Last Wednesday I had the extreme pleasure of attending and presenting at a Spoken Word event planned by one of my colleagues at the Office of Sustainability and hosted by the University of Calgary's television station NUTV (New University TeleVision). Pauline - the organizer - will tell you that any successful event requires a substantial lead time and we've been privy to snippets of the planning process for the past few months. That being said, the minutes and the hours leading up to the event were still nerve-wracking as people started to slowly fill into the tiny set; NUTV remarked that this was the most people that they've ever seen in their space! (It was the first time in my four years that I have ever been there.)
Echo! was presented as part of the Greenlite Arts Festival which showcases eco videos, film challenges and environmentally-themed poetry. For the spoken word portion, we simply asked performers to develop a piece that answered the question: "what would you say if you were the last artist standing?" Answers fell on all sides of the sustainability spectrum from laments about the way our earth is being treated to social commentaries on the higher education system and the value of an arts degree.
I was blown away by the quality of the performers. One of my favourite things about the spoken word/slam poetry community is that it is so diverse and the atmosphere always feels comforting and inviting. Every performer always feels like they are bearing a little piece of their soul - and sometimes they are - and you as an audience member have the opportunity to witness a snapshot of their life. As cheesy as this sounds, I honestly can't express the feeling any other way. People that you may never associate with writing or look like they are unaffiliated with anyone in the room are suddenly friends and talking on the same level about our issues. Though it wasn't intended to be a competition, a prize was awarded to the poet with the greatest stage presence, message, and audience reaction. The winning poet knocked it out of the park with a rap-style slam on society, university and the human experience, which included a witty take on "higher education" in which he expressed his degree would be more useful if he rolled it into a joint and smoked it. I gave a shaky performance of my two fairly literal interpretations of the theme - Ghost Pines and What is and What Was - but I still just enjoyed being there despite the nerves and am proud that I was in the company of the other amazing performers.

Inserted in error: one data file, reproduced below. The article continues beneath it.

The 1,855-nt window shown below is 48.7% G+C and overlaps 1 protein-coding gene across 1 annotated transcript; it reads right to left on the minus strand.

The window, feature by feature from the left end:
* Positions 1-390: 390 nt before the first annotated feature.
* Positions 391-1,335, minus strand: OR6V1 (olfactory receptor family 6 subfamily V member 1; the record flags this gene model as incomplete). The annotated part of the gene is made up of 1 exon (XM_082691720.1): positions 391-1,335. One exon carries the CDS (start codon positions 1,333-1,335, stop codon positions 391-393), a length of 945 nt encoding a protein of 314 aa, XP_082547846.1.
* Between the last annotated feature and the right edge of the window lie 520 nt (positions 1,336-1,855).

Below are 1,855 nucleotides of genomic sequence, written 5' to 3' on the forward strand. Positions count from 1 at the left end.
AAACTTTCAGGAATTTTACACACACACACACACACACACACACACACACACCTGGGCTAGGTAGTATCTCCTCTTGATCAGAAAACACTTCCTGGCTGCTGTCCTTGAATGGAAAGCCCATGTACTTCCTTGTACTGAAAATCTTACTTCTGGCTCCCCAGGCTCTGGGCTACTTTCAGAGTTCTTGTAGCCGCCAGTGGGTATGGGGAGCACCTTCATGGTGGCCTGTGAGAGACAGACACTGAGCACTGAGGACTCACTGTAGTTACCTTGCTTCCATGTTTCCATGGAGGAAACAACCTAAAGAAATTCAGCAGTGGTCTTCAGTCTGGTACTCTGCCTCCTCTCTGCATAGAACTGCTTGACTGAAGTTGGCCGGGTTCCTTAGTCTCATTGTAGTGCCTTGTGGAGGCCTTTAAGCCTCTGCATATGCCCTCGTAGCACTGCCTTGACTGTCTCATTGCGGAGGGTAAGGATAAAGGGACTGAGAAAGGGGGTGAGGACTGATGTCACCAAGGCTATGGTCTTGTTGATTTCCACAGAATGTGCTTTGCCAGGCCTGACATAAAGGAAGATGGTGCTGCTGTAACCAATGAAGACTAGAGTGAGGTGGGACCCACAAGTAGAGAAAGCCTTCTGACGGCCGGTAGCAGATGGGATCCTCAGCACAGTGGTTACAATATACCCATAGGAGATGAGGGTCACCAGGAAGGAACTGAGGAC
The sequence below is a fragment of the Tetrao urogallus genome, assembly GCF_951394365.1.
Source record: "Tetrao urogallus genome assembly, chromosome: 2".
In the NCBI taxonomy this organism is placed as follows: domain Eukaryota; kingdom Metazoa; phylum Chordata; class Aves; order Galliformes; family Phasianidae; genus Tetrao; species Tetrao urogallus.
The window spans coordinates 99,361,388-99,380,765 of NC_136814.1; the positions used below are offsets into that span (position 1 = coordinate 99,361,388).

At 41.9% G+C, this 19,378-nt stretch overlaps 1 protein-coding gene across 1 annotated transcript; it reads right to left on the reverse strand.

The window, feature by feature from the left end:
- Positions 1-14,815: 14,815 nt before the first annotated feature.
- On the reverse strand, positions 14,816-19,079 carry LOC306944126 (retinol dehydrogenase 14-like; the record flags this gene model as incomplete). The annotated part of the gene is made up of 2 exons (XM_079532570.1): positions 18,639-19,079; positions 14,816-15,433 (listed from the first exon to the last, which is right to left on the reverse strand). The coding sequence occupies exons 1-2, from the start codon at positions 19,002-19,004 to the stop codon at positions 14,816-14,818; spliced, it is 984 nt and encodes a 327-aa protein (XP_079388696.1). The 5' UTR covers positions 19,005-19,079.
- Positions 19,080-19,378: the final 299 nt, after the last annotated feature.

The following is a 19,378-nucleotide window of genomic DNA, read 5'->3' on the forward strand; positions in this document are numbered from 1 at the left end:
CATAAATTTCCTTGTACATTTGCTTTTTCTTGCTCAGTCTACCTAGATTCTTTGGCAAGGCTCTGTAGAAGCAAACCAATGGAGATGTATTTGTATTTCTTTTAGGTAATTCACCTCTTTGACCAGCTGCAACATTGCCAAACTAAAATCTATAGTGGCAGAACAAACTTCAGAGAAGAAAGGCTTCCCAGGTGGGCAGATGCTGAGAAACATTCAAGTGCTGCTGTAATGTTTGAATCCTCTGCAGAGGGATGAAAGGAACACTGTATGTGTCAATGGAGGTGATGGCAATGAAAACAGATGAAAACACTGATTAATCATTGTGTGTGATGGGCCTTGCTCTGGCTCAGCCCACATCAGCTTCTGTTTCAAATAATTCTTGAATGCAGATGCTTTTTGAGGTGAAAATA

I'm excited to see if this becomes a tradition that continues every year as part of the Greenlite Arts Festival, but even if it isn't I am thrilled with how everything worked out. Event planning is never easy and Pauline did an amazing job of pulling this event together.
Check out a stream of the entire performance here: http://www.ustream.tv/channel/fullfrontallive